Savoy Comics
Lord Horror #3

Hard Core Horror 1—
The Romance of Lord Horror
and Jessie Matthews


Script—David Britton

Art—Kris Guidio / Harry Douthwaite

Cover design—Douthwaite


A Savoy Venus and Tannhäuser Production


ISBN 0 86130 077 7

Hard Core Horror 1

'Over my shoulder goes one care, over my shoulder go two cares...'

Jessie Matthews

First of the five-part Hard Core Horror story cycle, among the most controversial comics of the Nineties; an alternative history of events in the Second World War.

England 1928: the dashing Lord Horror, would-be Member of Parliament, courts star of stage and silver screen, the gorgeous Jessie Matthews. Horror's brother, writer James Joyce, puts in an appearance. Winston Churchill is tormented by Horror's popularity with the electorate and dispatches the police to sort him out. James Joyce unsheathes his razors for his brother.

Also includes text stories by David Britton: The Lung On Mars and The Lung Of Love.

If the first two Lord Horror comics were capricious appendages to the Lord Horror novel, this is where the Lord's adventures in the comics medium really get down to business. Beginning with a picnic on the grass in 1928 and ending on the killing floor of Auschwitz, the Hard Core Horror series and the early Meng & Ecker titles have proved to be the most controversial titles of the 1990s, becoming the first British comics ever to have been banned and destroyed after a legal battle lasting over three years.

Hard Core Horror presents an alternative history of the events of the Second World War. In this telling, the military and political events of the period 1928-45 are overshadowed by the personae of some of the leading figures of the time, visible as in a Magic Realist distorting mirror; Churchill commands his steam-driven Tick-Tock men with a General Jumbo remote control, Hitler appears as a heroin-addicted decadent and, in the first issue, James Joyce takes up the razors in defence of his brother.

Also in this issue, illustrator Harry Douthwaite lends Guidio's artwork an extra patina of Thirties' caput mortuum, the smell of Bakelite and radio valves. He also designed the type layout for the Hard Core Horror covers and the red abstraction of Savoy's Art Nouveau flower logo used as a symbol on the comics. Douthwaite was cover artist for Savoy's edition of The Gas, The Russian Intelligence, the Jack Trevor Story novels and the solemn black and white dustjacket of the Lord Horror novel itself.

In the early Sixties, Douthwaite and fellow Savoy artist James Cawthorn were the only British illustrators contributing to Amra, the landmark American Sword and Sorcery journal. By the mid-Sixties, both artists also featured regularly in the Moorcock-edited New Worlds. Douthwaite provided the earliest illustrations for Moorcock's nascent Jerry Cornelius cycle and a number of drawings for first-run Ballard stories (including the ground breaking The Assassination Weapon). There is in existence an unpublished comic-strip adaptation by Douthwaite of Ballard's The Terminal Beach, also from the 1960s, probably the first Ballard-inspired strip to be produced anywhere in the world.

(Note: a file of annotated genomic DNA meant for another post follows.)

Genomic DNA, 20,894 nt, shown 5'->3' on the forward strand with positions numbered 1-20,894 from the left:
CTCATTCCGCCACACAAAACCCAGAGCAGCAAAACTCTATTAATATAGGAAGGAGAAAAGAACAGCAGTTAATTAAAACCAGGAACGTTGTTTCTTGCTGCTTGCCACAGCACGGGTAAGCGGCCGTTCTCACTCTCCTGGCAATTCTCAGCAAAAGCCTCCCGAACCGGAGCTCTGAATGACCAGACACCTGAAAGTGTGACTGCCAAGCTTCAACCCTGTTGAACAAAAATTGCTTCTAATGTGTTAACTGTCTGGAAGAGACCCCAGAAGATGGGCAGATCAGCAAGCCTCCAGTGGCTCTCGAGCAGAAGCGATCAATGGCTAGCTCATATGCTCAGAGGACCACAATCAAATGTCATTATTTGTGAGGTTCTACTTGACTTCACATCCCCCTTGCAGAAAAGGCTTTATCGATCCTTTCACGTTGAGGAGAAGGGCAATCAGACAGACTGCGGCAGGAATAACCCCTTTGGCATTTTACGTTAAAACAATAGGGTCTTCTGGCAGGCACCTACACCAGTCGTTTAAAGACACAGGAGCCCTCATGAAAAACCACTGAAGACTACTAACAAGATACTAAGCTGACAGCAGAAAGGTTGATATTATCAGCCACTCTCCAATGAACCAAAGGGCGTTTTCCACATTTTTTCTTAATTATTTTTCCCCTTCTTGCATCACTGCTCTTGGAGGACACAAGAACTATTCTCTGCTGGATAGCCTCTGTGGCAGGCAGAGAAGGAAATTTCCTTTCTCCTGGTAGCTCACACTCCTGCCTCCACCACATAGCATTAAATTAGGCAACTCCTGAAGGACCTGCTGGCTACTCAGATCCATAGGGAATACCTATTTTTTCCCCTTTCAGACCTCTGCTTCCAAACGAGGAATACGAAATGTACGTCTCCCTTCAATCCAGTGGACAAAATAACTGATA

When Savoy began book publishing in the late Seventies, Douthwaite and Cawthorn were regularly commissioned as illustrators; this pairing is continued in the first two issues of Hard Core Horror which also feature Cawthorn illustrations for Britton's text stories, showing Lord Horror in a death-dealing John Carter/Elric frenzy.



"An accomplished and brilliantly disturbing work of art...(with) extraordinarily vivid work from Guidio...A potpourri of the absurd, the irreverent, and the horrific, stirred with a certain gleefully calculated malice, but (with a) fundamentally serious purpose."

BRIAN STABLEFORD, Other Dimensions


"A tripped out, time-travelling 'romance' between Lord Horror and '20s starlet Jessie Matthews."



"A wonderful piece of twisted history that never was. Kris Guidio is a genius. He seems to have been waiting for something like this to let rip on."



"The scope of Britton's achievement bears justifiable comparison with Hans Jürgen Syberberg's magnum film opus, Hitler: A Film from Germany. There, too, there is an exacting cultural reclamation of theme and material previously considered intractable to creative expression."



"A base, sordid, corrupting evil that perverts our nation... It is a so-called 'comic' book of filth and degradation in the name of art."



"A considerable achievement in graphic art."

BYRON ROGERS, The Sunday Telegraph


"The Lord Horror comics certainly go beyond the bounds of public decency. They should be banned."



"A rapacious alternate history of Lord Haw-Haw filled with violence and vitriol."



"The artwork is dizzyingly forceful, standing head and shoulders above almost all other comics."

RUSS KICK, Psychotropedia


"Executed (by Kris Guidio) in a Beardsleyesque 'yellow' manner—showers of blood and offal mingling deliriously with art nouveau backgrounds; eroticism and elegance merging seamlessly with ultraviolence and sadism."

D M MITCHELL, Rapid Eye 2 (1995 edition)

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